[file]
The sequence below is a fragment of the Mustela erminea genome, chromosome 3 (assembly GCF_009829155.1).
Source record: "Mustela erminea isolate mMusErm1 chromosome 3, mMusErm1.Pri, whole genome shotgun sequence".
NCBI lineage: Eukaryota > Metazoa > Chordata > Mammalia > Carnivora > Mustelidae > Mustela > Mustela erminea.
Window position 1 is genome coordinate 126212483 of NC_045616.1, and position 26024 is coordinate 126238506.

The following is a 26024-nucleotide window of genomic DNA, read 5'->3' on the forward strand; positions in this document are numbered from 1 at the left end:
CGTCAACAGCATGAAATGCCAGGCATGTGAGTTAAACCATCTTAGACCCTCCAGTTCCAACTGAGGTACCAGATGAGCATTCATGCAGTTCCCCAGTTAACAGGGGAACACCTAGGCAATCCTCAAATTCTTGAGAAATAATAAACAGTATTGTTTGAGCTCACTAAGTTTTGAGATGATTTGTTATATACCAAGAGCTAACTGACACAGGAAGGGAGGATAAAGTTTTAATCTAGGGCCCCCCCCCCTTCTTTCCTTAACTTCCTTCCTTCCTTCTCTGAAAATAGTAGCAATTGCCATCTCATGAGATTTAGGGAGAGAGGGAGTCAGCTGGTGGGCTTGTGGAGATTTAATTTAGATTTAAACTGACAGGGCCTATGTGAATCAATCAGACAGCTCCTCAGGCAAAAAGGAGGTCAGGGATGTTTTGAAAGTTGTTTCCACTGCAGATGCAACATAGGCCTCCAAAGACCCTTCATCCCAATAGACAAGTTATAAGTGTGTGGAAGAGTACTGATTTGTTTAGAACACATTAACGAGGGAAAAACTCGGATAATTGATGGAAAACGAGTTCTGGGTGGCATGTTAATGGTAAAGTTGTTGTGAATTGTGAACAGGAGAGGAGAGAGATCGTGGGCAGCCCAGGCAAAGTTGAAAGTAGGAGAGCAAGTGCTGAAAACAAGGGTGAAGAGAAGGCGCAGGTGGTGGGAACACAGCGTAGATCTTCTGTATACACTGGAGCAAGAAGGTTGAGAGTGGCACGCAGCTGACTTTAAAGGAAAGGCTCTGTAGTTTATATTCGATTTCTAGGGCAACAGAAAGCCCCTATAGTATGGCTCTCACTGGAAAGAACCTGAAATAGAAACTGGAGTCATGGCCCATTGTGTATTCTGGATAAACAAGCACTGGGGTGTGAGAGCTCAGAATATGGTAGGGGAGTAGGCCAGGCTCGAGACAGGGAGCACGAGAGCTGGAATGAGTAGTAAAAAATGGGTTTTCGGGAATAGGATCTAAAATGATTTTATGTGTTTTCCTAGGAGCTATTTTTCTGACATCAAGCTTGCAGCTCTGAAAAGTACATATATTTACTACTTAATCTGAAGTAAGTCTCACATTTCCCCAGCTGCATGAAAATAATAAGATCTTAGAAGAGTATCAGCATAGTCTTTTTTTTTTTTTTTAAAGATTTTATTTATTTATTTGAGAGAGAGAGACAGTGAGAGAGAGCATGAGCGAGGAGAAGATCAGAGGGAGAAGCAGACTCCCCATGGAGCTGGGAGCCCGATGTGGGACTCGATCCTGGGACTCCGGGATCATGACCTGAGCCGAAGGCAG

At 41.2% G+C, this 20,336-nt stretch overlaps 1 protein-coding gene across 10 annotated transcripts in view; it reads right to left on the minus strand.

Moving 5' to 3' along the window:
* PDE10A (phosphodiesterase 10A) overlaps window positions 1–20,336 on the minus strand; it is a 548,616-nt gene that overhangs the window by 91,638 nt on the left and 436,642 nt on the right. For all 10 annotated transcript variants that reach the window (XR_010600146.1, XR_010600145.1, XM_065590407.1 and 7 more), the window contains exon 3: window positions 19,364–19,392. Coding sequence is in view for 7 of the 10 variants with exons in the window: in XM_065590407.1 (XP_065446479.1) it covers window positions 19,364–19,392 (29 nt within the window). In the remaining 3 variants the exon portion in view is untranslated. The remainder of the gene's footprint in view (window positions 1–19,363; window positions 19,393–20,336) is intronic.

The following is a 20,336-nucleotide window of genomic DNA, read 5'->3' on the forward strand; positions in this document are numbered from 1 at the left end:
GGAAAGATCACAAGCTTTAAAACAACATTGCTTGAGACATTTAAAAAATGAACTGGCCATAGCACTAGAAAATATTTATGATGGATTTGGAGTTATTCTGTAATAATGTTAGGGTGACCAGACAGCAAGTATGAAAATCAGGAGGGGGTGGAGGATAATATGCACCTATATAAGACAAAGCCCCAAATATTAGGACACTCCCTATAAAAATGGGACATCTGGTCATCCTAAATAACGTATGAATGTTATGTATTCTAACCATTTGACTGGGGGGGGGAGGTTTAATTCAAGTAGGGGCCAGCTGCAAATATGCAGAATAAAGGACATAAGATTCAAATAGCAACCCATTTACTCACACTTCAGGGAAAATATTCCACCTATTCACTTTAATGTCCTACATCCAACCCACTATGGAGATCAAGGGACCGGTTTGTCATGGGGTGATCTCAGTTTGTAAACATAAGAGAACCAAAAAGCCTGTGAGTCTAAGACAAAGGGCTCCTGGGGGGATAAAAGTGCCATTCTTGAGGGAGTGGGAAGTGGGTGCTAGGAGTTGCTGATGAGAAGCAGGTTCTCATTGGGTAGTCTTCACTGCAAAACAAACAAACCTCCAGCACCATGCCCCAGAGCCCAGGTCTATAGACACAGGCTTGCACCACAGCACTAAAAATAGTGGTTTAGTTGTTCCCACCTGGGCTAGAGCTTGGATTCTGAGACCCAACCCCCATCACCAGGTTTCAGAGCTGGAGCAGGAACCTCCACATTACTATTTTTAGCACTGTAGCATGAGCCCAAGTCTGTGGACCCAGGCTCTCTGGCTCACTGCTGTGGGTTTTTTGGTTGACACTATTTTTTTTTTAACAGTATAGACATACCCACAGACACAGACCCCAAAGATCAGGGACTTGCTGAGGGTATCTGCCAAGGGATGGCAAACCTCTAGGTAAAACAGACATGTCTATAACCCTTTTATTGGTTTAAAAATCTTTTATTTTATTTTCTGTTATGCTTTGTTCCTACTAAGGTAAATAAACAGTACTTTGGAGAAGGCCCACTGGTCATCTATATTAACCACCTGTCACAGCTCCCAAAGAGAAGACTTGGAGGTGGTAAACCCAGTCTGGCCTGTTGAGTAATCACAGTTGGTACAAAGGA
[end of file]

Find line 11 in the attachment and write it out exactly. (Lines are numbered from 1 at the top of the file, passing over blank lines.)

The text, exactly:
GGAAAGATCACAAGCTTTAAAACAACATTGCTTGAGACATTTAAAAAATGAACTGGCCATAGCACTAGAAAATATTTATGATGGATTTGGAGTTATTCTGTAATAATGTTAGGGTGACCAGACAGCAAGTATGAAAATCAGGAGGGGGTGGAGGATAATATGCACCTATATAAGACAAAGCCCCAAATATTAGGACACTCCCTATAAAAATGGGACATCTGGTCATCCTAAATAACGTATGAATGTTATGTATTCTAACCATTTGACTGGGGGGGGGAGGTTTAATTCAAGTAGGGGCCAGCTGCAAATATGCAGAATAAAGGACATAAGATTCAAATAGCAACCCATTTACTCACACTTCAGGGAAAATATTCCACCTATTCACTTTAATGTCCTACATCCAACCCACTATGGAGATCAAGGGACCGGTTTGTCATGGGGTGATCTCAGTTTGTAAACATAAGAGAACCAAAAAGCCTGTGAGTCTAAGACAAAGGGCTCCTGGGGGGATAAAAGTGCCATTCTTGAGGGAGTGGGAAGTGGGTGCTAGGAGTTGCTGATGAGAAGCAGGTTCTCATTGGGTAGTCTTCACTGCAAAACAAACAAACCTCCAGCACCATGCCCCAGAGCCCAGGTCTATAGACACAGGCTTGCACCACAGCACTAAAAATAGTGGTTTAGTTGTTCCCACCTGGGCTAGAGCTTGGATTCTGAGACCCAACCCCCATCACCAGGTTTCAGAGCTGGAGCAGGAACCTCCACATTACTATTTTTAGCACTGTAGCATGAGCCCAAGTCTGTGGACCCAGGCTCTCTGGCTCACTGCTGTGGGTTTTTTGGTTGACACTATTTTTTTTTTAACAGTATAGACATACCCACAGACACAGACCCCAAAGATCAGGGACTTGCTGAGGGTATCTGCCAAGGGATGGCAAACCTCTAGGTAAAACAGACATGTCTATAACCCTTTTATTGGTTTAAAAATCTTTTATTTTATTTTCTGTTATGCTTTGTTCCTACTAAGGTAAATAAACAGTACTTTGGAGAAGGCCCACTGGTCATCTATATTAACCACCTGTCACAGCTCCCAAAGAGAAGACTTGGAGGTGGTAAACCCAGTCTGGCCTGTTGAGTAATCACAGTTGGTACAAAGGA